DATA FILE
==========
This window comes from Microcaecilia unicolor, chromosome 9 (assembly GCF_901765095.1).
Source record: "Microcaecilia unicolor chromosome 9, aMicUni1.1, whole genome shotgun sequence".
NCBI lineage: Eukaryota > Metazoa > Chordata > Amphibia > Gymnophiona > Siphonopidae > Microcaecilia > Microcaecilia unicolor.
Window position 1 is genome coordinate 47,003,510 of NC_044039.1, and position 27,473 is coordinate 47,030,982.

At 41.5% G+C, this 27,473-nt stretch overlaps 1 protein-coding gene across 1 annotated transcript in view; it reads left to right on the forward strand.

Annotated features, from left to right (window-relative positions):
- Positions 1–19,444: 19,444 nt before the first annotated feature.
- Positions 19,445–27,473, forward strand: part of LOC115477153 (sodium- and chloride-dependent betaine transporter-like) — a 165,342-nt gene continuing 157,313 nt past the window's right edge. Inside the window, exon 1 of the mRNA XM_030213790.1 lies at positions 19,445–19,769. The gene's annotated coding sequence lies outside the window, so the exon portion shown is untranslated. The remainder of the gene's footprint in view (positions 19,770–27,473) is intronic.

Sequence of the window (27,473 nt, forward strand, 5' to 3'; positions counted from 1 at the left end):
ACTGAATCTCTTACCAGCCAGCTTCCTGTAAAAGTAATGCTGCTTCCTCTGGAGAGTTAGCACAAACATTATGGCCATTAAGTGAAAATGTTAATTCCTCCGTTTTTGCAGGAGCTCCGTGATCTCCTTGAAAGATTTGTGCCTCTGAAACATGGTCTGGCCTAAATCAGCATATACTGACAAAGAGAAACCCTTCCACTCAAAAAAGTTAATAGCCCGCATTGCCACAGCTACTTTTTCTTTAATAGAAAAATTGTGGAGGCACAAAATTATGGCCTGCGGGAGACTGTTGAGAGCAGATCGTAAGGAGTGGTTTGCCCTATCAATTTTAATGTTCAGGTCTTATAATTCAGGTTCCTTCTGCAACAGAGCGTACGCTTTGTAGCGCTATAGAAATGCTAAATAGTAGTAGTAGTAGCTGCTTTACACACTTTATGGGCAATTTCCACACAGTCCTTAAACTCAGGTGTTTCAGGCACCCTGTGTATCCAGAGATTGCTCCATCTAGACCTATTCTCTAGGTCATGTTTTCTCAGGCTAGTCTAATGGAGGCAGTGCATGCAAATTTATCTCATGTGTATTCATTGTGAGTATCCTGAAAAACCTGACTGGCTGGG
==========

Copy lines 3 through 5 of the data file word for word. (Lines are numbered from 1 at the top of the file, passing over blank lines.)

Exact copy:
NCBI lineage: Eukaryota > Metazoa > Chordata > Amphibia > Gymnophiona > Siphonopidae > Microcaecilia > Microcaecilia unicolor.
Window position 1 is genome coordinate 47,003,510 of NC_044039.1, and position 27,473 is coordinate 47,030,982.

At 41.5% G+C, this 27,473-nt stretch overlaps 1 protein-coding gene across 1 annotated transcript in view; it reads left to right on the forward strand.